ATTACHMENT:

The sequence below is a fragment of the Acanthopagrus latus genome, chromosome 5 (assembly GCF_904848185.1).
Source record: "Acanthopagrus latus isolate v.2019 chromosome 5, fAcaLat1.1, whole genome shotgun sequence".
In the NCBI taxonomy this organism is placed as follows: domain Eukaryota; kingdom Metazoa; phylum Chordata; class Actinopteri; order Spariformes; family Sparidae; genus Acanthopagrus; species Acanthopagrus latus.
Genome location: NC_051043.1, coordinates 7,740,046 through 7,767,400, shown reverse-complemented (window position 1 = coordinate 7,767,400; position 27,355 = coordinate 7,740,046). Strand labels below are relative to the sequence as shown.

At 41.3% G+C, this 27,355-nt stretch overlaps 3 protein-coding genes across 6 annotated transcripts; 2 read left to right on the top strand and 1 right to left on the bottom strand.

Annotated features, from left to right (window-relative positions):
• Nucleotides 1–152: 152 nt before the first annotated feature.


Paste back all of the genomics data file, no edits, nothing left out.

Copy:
The sequence below is a fragment of the Acanthopagrus latus genome, chromosome 5 (assembly GCF_904848185.1).
Source record: "Acanthopagrus latus isolate v.2019 chromosome 5, fAcaLat1.1, whole genome shotgun sequence".
In the NCBI taxonomy this organism is placed as follows: domain Eukaryota; kingdom Metazoa; phylum Chordata; class Actinopteri; order Spariformes; family Sparidae; genus Acanthopagrus; species Acanthopagrus latus.
Genome location: NC_051043.1, coordinates 7,740,046 through 7,767,400, shown reverse-complemented (window position 1 = coordinate 7,767,400; position 27,355 = coordinate 7,740,046). Strand labels below are relative to the sequence as shown.

At 41.3% G+C, this 27,355-nt stretch overlaps 3 protein-coding genes across 6 annotated transcripts; 2 read left to right on the top strand and 1 right to left on the bottom strand.

Annotated features, from left to right (window-relative positions):
• Nucleotides 1–152: 152 nt before the first annotated feature.